One could not talk about 1st century contradictory material without mentioning the New Testament. Arguably, the most famous contradiction that appears in the New Testament is that of the two different genealogies that is provided for Jesus found in Matthew 1:2-17 and Luke 3:23-38. But, when we take a look at the big picture: the fact that Early Christianity had no problem with allowing four gospels to exist side by side, displaying scores of contradictions, omissions and elaborations, proudly, for the world to imbibe only further hones in on our main point. In fact, we can even talk about the Matthean community or Matthean hermeneutics as it is clear that the Gospel According to Matthew presents a well-defined theology somewhat apart from that of the other synoptics. This is not surprising as religious sects in Antiquity were satisfied with a diverse (and sometimes erroneous) etiology that buttressed their beliefs, practices, taboos and general worldview.
The Talmud is no different than the New Testament in this light. The legends, Aggadatahs, stories, Midrashim and fables of the Talmud had developed over centuries in order to inculcate the listener with Rabbinic values in a palpable form. These didactic fictions may have been based on historical kernels, or dealt with contemporaneous Sages, but the Rabbis felt no qualms with changing, adding or elaborating upon the original story in whatever way that would teach the lesson best, make the story more exciting or even help it to fall within a pedagogical rubric. 5
One of the best and easiest-to-read books on this topic is Rabbinic Stories by Jeffrey Rubenstein. The book treats the Rabbinic stories not as accurate history, but as didactic fictions that teach Rabbinic virtue and provide life lessons. A great example of this phenomenon, that I particularly like, is found in Chapter 8 (p. 71-9) of this work, and deals with the peculiarities of Hillel HaZakein’s promotion to the post of Nasi (president). This is one of the relatively few narratives that appear in the Tosefta (Pesahim 4:13-4), Yerushalmi Talmud (Pesahim 6:1, 33a) and the Babylonian Talmud (Pesahim 66a). It is clear that the three texts are offering different models of leadership and Babylonian supremacy. While modern historians might be immensely bothered by the discrepancies between three accounts of the same event, a seasoned Rabbinic student would expect nothing less. In fact, in the introduction to Rubenstein’s work, it states:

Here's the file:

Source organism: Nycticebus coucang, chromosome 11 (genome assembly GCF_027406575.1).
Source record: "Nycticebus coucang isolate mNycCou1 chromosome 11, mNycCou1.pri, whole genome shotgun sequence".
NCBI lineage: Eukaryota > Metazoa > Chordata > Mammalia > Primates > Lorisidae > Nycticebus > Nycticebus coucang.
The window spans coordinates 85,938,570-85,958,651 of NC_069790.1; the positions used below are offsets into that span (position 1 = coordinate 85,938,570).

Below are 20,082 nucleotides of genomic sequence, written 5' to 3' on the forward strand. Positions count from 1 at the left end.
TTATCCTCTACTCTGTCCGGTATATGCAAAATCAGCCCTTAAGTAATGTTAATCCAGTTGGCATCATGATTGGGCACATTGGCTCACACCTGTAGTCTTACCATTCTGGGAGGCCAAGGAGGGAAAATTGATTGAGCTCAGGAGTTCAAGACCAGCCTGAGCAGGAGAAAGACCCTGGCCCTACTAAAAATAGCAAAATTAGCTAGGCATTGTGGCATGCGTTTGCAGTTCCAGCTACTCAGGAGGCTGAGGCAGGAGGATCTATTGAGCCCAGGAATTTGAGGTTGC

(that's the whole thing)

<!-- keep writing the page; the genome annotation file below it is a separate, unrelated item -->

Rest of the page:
the story tellers were not attempting to document “what actually happened” out of dispassionate interest in the objective historical record, or to transmit biographical facts in order to provide pure data for posterity. This type of detached, impartial writing of a biography is a distinctly modern approach. Nowadays we distinguish biography from fiction… In pre-modern cultures, however, the distinction between biography and fiction was blurred. (p. 12)
While we might be inclined to throw away all these aforementioned texts and simply claim that Chronicles, Josephus, the New Testament and the Talmuds are historically inaccurate and worthless, that would be to superimpose our unforgivingly modern perspective of history on these texts. Histories are not only written to retell the past. While we may never know the whole truth about President Obama’s or President Hillel’s pasts, that does not take away what we do know about Obama from his memoir and what we know about Chazal’s (Sages) perspective on leadership from their Rabbinic writings. Speaking about President Obama, Gerald Early, a professor of English literature and African-American studies at Washington University in St. Louis, notes: “It really doesn’t matter if he (Obama) made up stuff; I mean, after all, it’s like you going to a psychiatrist and you make up stuff, and the psychiatrist can still psychoanalyze you because they’re your lies.” 1 Perhaps these works just further buttress Edward Carr’s contention in his What is history? that one should study the historian before you study the facts.
3. Not all examples are so simple to flesh out. For example, both II Samuel (24:9) and I Chronicles (21:5) details Kings David’s census. The former writes, “in Israel there were 800,000 heroic men who drew the sword, and there were 500,000 Judeans.” The second passage says, “In all Israel there were 1,100,000 men who drew the sword, and in Judah 470,000 who drew the sword.” But, in general, one can attribute the differences between these holy texts to agenda.
4. His contradictions are not limited to this time period as his work even contradicts the Bible at times.
5. For example, as in “Goldilocks & the Three Bears” and in “the oven of Akhnai” (BT B.M. 59b), we encounter “the rule of three.” This is a classic storyteller’s and writer’s tool. The principle suggests that matters are most effective when related in threes. It allows for a building of tension, it helps to concretize the main point for the reader/listener, and it helps to ensure that the point will definitely get across.